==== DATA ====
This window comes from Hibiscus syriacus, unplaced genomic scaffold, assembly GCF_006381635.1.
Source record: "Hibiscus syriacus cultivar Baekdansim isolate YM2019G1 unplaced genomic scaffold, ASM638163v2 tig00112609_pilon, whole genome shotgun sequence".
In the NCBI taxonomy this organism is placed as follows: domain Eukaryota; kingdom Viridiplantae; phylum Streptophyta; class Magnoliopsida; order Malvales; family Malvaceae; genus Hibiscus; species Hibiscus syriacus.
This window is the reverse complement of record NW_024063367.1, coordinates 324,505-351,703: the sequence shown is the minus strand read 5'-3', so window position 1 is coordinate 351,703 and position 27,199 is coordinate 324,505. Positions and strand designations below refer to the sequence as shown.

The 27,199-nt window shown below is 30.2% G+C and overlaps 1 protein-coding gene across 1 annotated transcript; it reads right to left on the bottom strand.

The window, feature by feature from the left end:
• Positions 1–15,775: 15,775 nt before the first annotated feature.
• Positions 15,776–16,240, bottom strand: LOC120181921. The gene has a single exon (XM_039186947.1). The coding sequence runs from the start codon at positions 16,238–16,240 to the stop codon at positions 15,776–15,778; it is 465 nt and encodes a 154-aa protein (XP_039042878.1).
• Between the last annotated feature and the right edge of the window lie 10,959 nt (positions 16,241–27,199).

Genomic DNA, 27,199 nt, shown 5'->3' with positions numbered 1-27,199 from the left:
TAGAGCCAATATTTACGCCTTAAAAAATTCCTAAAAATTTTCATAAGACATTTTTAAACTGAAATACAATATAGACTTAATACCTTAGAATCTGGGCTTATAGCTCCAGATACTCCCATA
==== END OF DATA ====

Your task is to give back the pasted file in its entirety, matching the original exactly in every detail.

This window comes from Hibiscus syriacus, unplaced genomic scaffold, assembly GCF_006381635.1.
Source record: "Hibiscus syriacus cultivar Baekdansim isolate YM2019G1 unplaced genomic scaffold, ASM638163v2 tig00112609_pilon, whole genome shotgun sequence".
In the NCBI taxonomy this organism is placed as follows: domain Eukaryota; kingdom Viridiplantae; phylum Streptophyta; class Magnoliopsida; order Malvales; family Malvaceae; genus Hibiscus; species Hibiscus syriacus.
This window is the reverse complement of record NW_024063367.1, coordinates 324,505-351,703: the sequence shown is the minus strand read 5'-3', so window position 1 is coordinate 351,703 and position 27,199 is coordinate 324,505. Positions and strand designations below refer to the sequence as shown.

The 27,199-nt window shown below is 30.2% G+C and overlaps 1 protein-coding gene across 1 annotated transcript; it reads right to left on the bottom strand.

The window, feature by feature from the left end:
• Positions 1–15,775: 15,775 nt before the first annotated feature.
• Positions 15,776–16,240, bottom strand: LOC120181921. The gene has a single exon (XM_039186947.1). The coding sequence runs from the start codon at positions 16,238–16,240 to the stop codon at positions 15,776–15,778; it is 465 nt and encodes a 154-aa protein (XP_039042878.1).
• Between the last annotated feature and the right edge of the window lie 10,959 nt (positions 16,241–27,199).

Genomic DNA, 27,199 nt, shown 5'->3' with positions numbered 1-27,199 from the left:
TAGAGCCAATATTTACGCCTTAAAAAATTCCTAAAAATTTTCATAAGACATTTTTAAACTGAAATACAATATAGACTTAATACCTTAGAATCTGGGCTTATAGCTCCAGATACTCCCATA